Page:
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Joint operation saves hundreds of volunteers in Syria, but hundreds more are still trapped

Syrian Civil Defence volunteers, also known as the White Helmets, and Syrian Red Crescent members evacuate a wounded woman following a reported airstrike that targeted the Idlib bus station on Jan. 18, 2017. A joint Israeli, Jordanian, and UK operation rescued 422 White Helmets from Syria, and up to 300 reportedly remain trapped. (Omar haj kadour/AFP/Getty Images)

Over the weekend, 422 people, including volunteers known as "White Helmets" and their families, were rescued from Syria in a joint mission led by the United Kingdom, Germany, Canada, Israel, and Jordan. Up to 300 more are still trapped inside Syria.

Remind me again...what's happening in Syria?

The Syrian civil war began in March 2011. Syrian rebel forces had hoped to oust dictator Bashar al-Assad. However, as the war drags on, Assad and his Russian allies have slowly been gaining control of the entire country.

Assad has been ruthless in his fight with the rebels, and has been accused multiple times of using chemical weapons against civilian areas in an attempt to defeat his enemies. More than half a million people have died in the conflict, 85 percent of which were civilians killed by the regime.

What are the White Helmets?

Officially known as the Syrian Civil Defense, the White Helmets are a volunteer organization founded in 2013 that seeks to provide humanitarian aid in war-torn Syria. According to their website, the White Helmets claim to have saved more than 114,431 lives in Syria.

To emphasize their sole mandate to provide humanitarian aid, the White Helmets made a point of being unarmed and providing aid to anyone who needs it, whether they support the rebels or the regime. The group is funded in part by the British government.

Despite their pledge to help victims on both sides, the Syrian and Russian governments consider the White Helmets to be a terrorist organization.

At least 200 White Helmets have been killed since the group began work in Syria.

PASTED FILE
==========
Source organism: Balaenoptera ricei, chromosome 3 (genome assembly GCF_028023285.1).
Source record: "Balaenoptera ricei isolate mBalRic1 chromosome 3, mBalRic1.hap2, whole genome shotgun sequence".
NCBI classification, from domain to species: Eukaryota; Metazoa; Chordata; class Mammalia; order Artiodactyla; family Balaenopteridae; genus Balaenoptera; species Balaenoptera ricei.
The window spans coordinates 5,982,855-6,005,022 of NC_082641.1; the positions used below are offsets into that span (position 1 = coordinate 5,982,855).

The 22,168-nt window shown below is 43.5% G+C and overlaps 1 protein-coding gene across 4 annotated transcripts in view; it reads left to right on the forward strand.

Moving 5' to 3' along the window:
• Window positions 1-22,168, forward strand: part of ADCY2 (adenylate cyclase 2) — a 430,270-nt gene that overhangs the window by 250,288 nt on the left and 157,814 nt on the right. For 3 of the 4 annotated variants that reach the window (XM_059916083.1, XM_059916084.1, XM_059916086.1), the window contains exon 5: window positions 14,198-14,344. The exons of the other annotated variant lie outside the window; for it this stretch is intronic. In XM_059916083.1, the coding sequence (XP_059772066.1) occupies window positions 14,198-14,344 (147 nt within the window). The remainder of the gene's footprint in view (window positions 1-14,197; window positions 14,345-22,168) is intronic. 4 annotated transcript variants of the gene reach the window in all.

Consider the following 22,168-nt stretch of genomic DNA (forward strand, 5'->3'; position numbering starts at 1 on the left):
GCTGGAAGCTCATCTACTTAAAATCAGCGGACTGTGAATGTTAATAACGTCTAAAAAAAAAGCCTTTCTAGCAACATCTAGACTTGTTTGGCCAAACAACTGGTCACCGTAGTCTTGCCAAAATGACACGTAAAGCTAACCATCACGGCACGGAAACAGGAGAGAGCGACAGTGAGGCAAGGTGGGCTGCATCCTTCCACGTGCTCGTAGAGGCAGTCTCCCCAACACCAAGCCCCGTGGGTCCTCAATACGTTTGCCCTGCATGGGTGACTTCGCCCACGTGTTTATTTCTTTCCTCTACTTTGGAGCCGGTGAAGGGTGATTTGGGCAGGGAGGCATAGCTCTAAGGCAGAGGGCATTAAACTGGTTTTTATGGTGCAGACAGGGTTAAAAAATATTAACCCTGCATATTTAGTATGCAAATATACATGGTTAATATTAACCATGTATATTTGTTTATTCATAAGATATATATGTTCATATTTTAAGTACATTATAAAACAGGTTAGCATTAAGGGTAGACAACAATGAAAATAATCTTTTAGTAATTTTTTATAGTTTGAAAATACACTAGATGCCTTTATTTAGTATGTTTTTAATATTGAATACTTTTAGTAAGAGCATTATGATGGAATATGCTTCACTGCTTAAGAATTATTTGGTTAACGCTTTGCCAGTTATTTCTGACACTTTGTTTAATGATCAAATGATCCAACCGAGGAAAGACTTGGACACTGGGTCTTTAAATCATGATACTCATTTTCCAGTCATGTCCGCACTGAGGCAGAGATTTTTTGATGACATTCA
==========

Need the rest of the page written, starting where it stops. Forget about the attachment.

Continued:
How did this rescue mission go?

Israeli Prime Minister Benjamin Netanyahu revealed Sunday that Israel had joined the mission at the request of President Donald Trump.

The countries involved in the rescue had determined that the White Helmets were facing an imminent threat. After negotiations, the White Helmets and their families were evacuated from Syria by Israeli forces on Saturday into the Israeli-controlled part of the Golan Heights region, and from there into Jordan. The 422 people included women and children.

Jordanian Foreign Minister Ayman Safadi tweeted on Sunday:

For humanitarian reasons, Jordan gave the United Nations permission to organize the passage of Syrians who entered the Occupied Golan after Britain, Germany and Canada presented a legally binding pledge to resettle them after three months. The number requested was 800 but the actual number settled at 422.

Jordan will only be a temporary stopping place for those rescued. The UK, Germany, and Canada will help to permanently resettle these evacuees, reportedly within a three month time period.

Up to 300 White Helmets are still trapped.

CNN reports that one member of the group reached out to them on Sunday, and said: "We are 300 volunteer members and calling upon the countries of UK, Canada, Jordan, America to continue their efforts in evacuating the remaining members of the White Helmets."

He added, "Help us and save our lives."

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